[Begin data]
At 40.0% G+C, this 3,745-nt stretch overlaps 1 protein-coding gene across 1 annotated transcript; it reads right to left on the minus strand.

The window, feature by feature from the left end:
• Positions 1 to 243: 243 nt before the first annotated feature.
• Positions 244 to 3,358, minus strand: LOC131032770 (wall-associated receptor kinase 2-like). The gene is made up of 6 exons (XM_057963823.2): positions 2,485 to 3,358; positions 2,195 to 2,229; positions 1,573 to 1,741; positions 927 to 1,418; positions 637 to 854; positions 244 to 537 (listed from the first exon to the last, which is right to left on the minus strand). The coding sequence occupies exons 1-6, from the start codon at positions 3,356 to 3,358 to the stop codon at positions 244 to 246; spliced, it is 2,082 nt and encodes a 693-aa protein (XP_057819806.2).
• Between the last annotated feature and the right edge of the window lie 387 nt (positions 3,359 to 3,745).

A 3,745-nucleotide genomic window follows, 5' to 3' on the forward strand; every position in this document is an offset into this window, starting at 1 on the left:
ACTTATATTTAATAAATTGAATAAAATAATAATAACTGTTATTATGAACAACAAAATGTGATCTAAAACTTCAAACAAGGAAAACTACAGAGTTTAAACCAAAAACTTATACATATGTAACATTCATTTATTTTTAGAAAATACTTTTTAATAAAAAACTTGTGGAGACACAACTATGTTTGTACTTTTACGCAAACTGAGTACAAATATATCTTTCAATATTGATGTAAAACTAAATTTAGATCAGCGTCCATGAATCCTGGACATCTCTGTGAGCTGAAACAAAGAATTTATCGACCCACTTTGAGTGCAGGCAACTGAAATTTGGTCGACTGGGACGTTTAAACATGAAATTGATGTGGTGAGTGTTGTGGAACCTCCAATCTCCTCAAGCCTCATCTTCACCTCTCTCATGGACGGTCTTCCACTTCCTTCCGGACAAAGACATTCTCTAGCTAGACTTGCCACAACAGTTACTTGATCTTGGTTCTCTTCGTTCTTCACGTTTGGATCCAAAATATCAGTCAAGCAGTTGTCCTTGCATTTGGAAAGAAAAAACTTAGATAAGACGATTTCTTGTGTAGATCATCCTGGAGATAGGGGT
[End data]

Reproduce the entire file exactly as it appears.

At 40.0% G+C, this 3,745-nt stretch overlaps 1 protein-coding gene across 1 annotated transcript; it reads right to left on the minus strand.

The window, feature by feature from the left end:
• Positions 1 to 243: 243 nt before the first annotated feature.
• Positions 244 to 3,358, minus strand: LOC131032770 (wall-associated receptor kinase 2-like). The gene is made up of 6 exons (XM_057963823.2): positions 2,485 to 3,358; positions 2,195 to 2,229; positions 1,573 to 1,741; positions 927 to 1,418; positions 637 to 854; positions 244 to 537 (listed from the first exon to the last, which is right to left on the minus strand). The coding sequence occupies exons 1-6, from the start codon at positions 3,356 to 3,358 to the stop codon at positions 244 to 246; spliced, it is 2,082 nt and encodes a 693-aa protein (XP_057819806.2).
• Between the last annotated feature and the right edge of the window lie 387 nt (positions 3,359 to 3,745).

A 3,745-nucleotide genomic window follows, 5' to 3' on the forward strand; every position in this document is an offset into this window, starting at 1 on the left:
ACTTATATTTAATAAATTGAATAAAATAATAATAACTGTTATTATGAACAACAAAATGTGATCTAAAACTTCAAACAAGGAAAACTACAGAGTTTAAACCAAAAACTTATACATATGTAACATTCATTTATTTTTAGAAAATACTTTTTAATAAAAAACTTGTGGAGACACAACTATGTTTGTACTTTTACGCAAACTGAGTACAAATATATCTTTCAATATTGATGTAAAACTAAATTTAGATCAGCGTCCATGAATCCTGGACATCTCTGTGAGCTGAAACAAAGAATTTATCGACCCACTTTGAGTGCAGGCAACTGAAATTTGGTCGACTGGGACGTTTAAACATGAAATTGATGTGGTGAGTGTTGTGGAACCTCCAATCTCCTCAAGCCTCATCTTCACCTCTCTCATGGACGGTCTTCCACTTCCTTCCGGACAAAGACATTCTCTAGCTAGACTTGCCACAACAGTTACTTGATCTTGGTTCTCTTCGTTCTTCACGTTTGGATCCAAAATATCAGTCAAGCAGTTGTCCTTGCATTTGGAAAGAAAAAACTTAGATAAGACGATTTCTTGTGTAGATCATCCTGGAGATAGGGGT